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    Whenever I arrive at a point where the answer to “why did it take so long” is “the underlying query took this much time”, the next step for me is see what query was generated exactly and what the plan is (EXPLAIN), with actual timings of the execution if possible (EXPLAIN ANALYZE).

    I wonder if the newly created index will help when you want to fetch multiple courier_ids each with their most recent location. With a query like

    SELECT cl.*
    FROM couriers c
      SELECT id, courier_id, location, time, accuracy, inserted_at, updated_at
      FROM courier_locatins cl
      WHERE cl.courier_id = c.id
      ORDER BY time DESC 
      LIMIT 1
    ) AS cl
    WHERE c.id IN (...)

    it might be even possible to use the old two indexes (perhaps with the condition that the index on column “time” be created in reversed order; CREATE INDEX courier_location_time_btree ON courier_locations USING btree (time DESC). The multicolumn index would likely benefit from descending order as well. Thinking about it further, a BRIN index might be better still).

    There is a lot of guessing in this comment because I don’t have the data and I lack the intuition to know better how the query planner would work. There are people in #postgresql on Freenode who could tell just from looking at your case and after getting a few answers from you.

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      Hey, thanks for your comment! Haven’t investigated this case yet, as we mostly display single couriers or if we don’t we make multiple requests (at the moment either way). Doing the index on descending is pretty nice, I feel like I should try that out.

      The different index types as well - true I didn’t investigate them here at all. I usually only do when my current solution won’t help anymore 😅 I should read up about them again!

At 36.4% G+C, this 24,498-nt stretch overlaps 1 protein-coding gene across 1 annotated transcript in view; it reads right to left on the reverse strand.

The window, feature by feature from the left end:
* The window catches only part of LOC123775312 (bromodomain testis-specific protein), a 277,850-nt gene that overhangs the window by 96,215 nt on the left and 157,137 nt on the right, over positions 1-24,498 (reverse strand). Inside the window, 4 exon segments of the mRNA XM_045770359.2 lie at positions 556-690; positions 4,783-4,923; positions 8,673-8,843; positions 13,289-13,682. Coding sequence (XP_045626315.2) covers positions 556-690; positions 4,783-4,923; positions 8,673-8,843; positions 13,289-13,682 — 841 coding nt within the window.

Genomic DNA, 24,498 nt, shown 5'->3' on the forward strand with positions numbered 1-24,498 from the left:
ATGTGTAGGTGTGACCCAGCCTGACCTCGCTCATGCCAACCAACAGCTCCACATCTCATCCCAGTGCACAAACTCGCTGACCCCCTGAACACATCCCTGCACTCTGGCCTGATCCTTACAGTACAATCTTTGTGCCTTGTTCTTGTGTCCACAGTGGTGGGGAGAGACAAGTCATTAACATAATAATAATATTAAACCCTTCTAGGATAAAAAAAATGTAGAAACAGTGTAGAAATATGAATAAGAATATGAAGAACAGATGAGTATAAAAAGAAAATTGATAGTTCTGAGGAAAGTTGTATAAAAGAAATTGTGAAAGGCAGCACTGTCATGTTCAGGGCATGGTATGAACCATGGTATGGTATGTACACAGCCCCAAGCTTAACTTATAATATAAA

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      Looks like you have a misunderstanding of EXPLAIN ANALYSE’s output. The first step in the query plan for DB view is the bitmap index scan, then bitmap heapscan, then the sort; not the other way around.

      The order is “inside out”.

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        To add to that, explain.depesz.com is really helpful.

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          Thanks, in fact I wondered about that because it seemed weird. 🤦‍♂

          Too far inbetween EXPLAIN ANALYZE’s for me… perhaps luckily? :D

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          Elixir is cool, but this could have skipped all of that and just focused on the SQL and Postgres.

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            We can define indexes on multiple columns and it’s important that the most limiting index is the leftmost one. As we usually scope by couriers, we’ll make courier_id the left most.

            Also worth mentioning that range indexes like date/time should always be the last column in a compound index if you can afford it, so the range is densely stored.

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              Interesting! Thanks - do you have a link with more explanation that I could read and link to?